The New Yorker: “The Man in the Woods” by Shirley Jackson

CV1_TNY_McCall_HorseCarriage.inddApril 28, 2014: “The Man in the Woods” by Shirley Jackson

It’s a pleasure to read a previously unknown Shirley Jackson story. Here, a young man, Christopher, is leaving his previous life and takes the road through the forest, accompanied by a cat. But the road ends at a great stone house in the middle of the forest. The residents of the house welcome Christopher and the cat and he dines with Phyllis, Aunt Cissy (Circe), and Mr. Oakes. The house cat, Grimalkin, is defeated in a brief skirmish with Christopher’s unnamed cat, who then inherits both the name and place as house cat. The next day, Oakes shows Christopher the house’s vast records and the roses he has planted. Then, as the evening meal is prepared, Oakes sharpens his knife and goes outside. The women send Christopher after him with instructions.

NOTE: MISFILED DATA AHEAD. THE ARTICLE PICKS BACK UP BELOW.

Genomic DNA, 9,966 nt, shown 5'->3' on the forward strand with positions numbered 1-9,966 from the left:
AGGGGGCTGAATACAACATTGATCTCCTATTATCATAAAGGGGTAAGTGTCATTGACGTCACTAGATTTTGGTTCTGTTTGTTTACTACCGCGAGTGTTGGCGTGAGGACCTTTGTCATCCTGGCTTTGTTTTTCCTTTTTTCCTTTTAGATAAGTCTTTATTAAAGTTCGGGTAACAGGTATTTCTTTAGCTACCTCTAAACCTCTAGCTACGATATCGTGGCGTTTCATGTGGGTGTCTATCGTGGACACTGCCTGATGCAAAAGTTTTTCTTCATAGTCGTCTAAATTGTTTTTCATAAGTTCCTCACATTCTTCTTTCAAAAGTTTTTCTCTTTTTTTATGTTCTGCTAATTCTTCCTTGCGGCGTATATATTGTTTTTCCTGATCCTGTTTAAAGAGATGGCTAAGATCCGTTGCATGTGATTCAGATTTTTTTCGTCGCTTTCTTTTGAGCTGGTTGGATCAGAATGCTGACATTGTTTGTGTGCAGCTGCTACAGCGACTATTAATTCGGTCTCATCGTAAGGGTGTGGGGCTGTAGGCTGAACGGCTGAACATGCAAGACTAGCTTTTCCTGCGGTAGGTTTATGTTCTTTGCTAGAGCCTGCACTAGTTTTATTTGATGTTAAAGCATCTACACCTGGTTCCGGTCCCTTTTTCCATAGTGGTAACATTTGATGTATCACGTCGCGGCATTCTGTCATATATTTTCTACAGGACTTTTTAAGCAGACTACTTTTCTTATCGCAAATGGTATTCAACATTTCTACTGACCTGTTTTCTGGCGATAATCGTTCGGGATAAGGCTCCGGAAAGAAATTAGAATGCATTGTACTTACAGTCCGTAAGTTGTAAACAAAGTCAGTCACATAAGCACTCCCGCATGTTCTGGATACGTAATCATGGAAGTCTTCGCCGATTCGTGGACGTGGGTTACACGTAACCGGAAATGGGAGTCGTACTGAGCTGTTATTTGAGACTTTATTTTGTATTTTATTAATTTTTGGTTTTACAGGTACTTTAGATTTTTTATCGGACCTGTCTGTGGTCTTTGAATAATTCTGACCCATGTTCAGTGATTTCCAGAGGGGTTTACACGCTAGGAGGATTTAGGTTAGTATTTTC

The Q&A with Shirley Jackson’s son, Laurence Jackson Hyman is quite interesting because it talks more generally about Jackson’s work and also the cache of unpublished and uncollected stories Jackson’s family discovered after her death. As for this story, the interpretation is relatively straightforward when one realizes its mythic and fairy tale origins.

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